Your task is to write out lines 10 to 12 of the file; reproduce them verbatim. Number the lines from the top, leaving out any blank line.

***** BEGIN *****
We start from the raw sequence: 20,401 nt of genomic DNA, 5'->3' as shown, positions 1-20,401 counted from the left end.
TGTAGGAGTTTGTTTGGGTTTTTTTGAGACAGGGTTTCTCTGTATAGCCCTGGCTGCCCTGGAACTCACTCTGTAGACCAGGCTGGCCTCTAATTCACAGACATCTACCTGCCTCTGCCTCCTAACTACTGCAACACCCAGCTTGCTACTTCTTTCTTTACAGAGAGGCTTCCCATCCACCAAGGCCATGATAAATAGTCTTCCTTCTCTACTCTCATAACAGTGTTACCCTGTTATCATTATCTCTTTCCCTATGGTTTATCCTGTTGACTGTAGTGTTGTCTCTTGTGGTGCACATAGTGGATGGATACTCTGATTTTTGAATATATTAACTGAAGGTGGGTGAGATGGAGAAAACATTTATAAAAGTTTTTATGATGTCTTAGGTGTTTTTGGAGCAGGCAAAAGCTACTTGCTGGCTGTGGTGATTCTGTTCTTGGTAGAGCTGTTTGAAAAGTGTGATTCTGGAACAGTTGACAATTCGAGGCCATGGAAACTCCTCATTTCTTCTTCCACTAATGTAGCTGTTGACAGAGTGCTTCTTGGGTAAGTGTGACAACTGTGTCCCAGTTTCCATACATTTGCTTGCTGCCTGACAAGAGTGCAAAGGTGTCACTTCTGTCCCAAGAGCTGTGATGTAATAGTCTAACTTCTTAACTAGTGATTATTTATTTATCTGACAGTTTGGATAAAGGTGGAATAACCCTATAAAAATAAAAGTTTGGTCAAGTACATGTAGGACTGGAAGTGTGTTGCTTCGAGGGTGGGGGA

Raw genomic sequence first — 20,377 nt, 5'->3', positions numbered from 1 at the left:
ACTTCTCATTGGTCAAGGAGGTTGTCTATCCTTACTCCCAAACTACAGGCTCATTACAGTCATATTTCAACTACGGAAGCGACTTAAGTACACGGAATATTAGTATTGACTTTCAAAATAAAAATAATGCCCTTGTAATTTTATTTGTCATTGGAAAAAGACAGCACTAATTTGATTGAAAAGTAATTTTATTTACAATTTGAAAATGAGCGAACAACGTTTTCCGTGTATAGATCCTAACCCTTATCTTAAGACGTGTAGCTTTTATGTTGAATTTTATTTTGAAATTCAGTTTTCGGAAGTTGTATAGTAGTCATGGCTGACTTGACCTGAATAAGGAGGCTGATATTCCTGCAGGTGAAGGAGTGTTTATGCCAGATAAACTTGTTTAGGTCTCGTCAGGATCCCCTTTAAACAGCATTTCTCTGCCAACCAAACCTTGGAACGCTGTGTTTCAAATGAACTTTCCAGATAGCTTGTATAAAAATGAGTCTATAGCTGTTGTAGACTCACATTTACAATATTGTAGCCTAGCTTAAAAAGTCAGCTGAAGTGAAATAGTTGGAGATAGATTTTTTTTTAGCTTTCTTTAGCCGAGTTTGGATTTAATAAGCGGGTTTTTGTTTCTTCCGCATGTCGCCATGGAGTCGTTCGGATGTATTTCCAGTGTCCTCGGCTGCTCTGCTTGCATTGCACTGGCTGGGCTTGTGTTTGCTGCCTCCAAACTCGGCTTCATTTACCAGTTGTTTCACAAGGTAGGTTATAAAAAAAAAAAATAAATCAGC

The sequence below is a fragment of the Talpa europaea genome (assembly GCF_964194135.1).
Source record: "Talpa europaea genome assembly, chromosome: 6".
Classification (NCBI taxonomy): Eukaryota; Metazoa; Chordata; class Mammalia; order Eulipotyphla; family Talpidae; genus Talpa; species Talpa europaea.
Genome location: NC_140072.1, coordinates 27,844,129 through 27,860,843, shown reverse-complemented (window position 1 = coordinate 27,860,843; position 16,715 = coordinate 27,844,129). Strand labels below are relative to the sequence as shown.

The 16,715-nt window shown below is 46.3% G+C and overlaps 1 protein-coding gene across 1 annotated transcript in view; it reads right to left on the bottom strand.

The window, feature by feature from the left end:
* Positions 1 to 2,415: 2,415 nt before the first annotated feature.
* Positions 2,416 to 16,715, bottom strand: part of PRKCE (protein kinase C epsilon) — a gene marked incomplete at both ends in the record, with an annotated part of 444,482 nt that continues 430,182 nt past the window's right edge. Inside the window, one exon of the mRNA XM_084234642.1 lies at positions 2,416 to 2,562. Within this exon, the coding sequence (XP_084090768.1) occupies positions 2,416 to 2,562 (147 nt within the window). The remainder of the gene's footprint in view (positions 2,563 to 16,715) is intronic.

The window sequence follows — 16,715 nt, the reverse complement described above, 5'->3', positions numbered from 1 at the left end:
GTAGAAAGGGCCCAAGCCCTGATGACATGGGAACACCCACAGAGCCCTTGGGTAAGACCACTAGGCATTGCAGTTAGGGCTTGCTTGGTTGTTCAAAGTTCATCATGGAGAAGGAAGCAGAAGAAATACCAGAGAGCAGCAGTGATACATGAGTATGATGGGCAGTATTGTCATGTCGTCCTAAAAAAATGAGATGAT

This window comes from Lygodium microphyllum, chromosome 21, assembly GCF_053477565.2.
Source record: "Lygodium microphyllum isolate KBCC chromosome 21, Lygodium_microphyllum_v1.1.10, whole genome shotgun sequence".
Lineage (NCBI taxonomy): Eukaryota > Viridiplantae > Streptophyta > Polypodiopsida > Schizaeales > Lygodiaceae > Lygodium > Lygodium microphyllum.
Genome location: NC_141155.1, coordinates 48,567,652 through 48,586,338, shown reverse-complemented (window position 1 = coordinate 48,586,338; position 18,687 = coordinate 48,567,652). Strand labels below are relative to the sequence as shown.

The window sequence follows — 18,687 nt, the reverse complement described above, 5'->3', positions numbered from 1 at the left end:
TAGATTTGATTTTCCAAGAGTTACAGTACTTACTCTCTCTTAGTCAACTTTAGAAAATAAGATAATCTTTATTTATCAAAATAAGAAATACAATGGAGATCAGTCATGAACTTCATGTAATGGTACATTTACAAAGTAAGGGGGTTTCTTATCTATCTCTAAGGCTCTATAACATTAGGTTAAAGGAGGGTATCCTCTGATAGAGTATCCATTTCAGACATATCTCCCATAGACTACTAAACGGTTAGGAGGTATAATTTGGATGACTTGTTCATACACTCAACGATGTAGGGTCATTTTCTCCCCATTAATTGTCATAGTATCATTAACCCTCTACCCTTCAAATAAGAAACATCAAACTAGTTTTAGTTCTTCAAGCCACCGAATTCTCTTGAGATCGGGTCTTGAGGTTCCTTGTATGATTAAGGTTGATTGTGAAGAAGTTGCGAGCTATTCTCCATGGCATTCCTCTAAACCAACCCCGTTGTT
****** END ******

The window, feature by feature from the left end:
* Positions 1 to 2,415: 2,415 nt before the first annotated feature.
* Positions 2,416 to 16,715, bottom strand: part of PRKCE (protein kinase C epsilon) — a gene marked incomplete at both ends in the record, with an annotated part of 444,482 nt that continues 430,182 nt past the window's right edge. Inside the window, one exon of the mRNA XM_084234642.1 lies at positions 2,416 to 2,562. Within this exon, the coding sequence (XP_084090768.1) occupies positions 2,416 to 2,562 (147 nt within the window). The remainder of the gene's footprint in view (positions 2,563 to 16,715) is intronic.